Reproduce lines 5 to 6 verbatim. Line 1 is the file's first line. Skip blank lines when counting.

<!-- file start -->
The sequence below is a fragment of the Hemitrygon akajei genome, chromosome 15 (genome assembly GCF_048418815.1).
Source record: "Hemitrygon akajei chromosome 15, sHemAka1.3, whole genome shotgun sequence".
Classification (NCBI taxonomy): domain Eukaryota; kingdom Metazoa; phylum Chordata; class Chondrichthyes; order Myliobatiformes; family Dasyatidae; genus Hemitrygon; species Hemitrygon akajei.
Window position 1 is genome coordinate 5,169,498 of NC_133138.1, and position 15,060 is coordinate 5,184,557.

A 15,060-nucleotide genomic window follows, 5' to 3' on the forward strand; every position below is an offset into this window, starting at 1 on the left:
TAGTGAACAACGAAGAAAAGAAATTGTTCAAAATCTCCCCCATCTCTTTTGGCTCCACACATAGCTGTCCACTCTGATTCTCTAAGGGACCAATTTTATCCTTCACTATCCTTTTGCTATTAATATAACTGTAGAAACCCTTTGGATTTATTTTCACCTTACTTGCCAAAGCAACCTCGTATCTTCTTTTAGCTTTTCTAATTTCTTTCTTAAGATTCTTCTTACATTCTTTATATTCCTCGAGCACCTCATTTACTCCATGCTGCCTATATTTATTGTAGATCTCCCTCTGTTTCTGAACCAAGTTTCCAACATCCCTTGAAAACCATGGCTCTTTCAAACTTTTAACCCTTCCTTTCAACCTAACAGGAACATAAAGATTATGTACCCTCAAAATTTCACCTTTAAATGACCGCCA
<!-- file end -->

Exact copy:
A 15,060-nucleotide genomic window follows, 5' to 3' on the forward strand; every position below is an offset into this window, starting at 1 on the left:
TAGTGAACAACGAAGAAAAGAAATTGTTCAAAATCTCCCCCATCTCTTTTGGCTCCACACATAGCTGTCCACTCTGATTCTCTAAGGGACCAATTTTATCCTTCACTATCCTTTTGCTATTAATATAACTGTAGAAACCCTTTGGATTTATTTTCACCTTACTTGCCAAAGCAACCTCGTATCTTCTTTTAGCTTTTCTAATTTCTTTCTTAAGATTCTTCTTACATTCTTTATATTCCTCGAGCACCTCATTTACTCCATGCTGCCTATATTTATTGTAGATCTCCCTCTGTTTCTGAACCAAGTTTCCAACATCCCTTGAAAACCATGGCTCTTTCAAACTTTTAACCCTTCCTTTCAACCTAACAGGAACATAAAGATTATGTACCCTCAAAATTTCACCTTTAAATGACCGCCA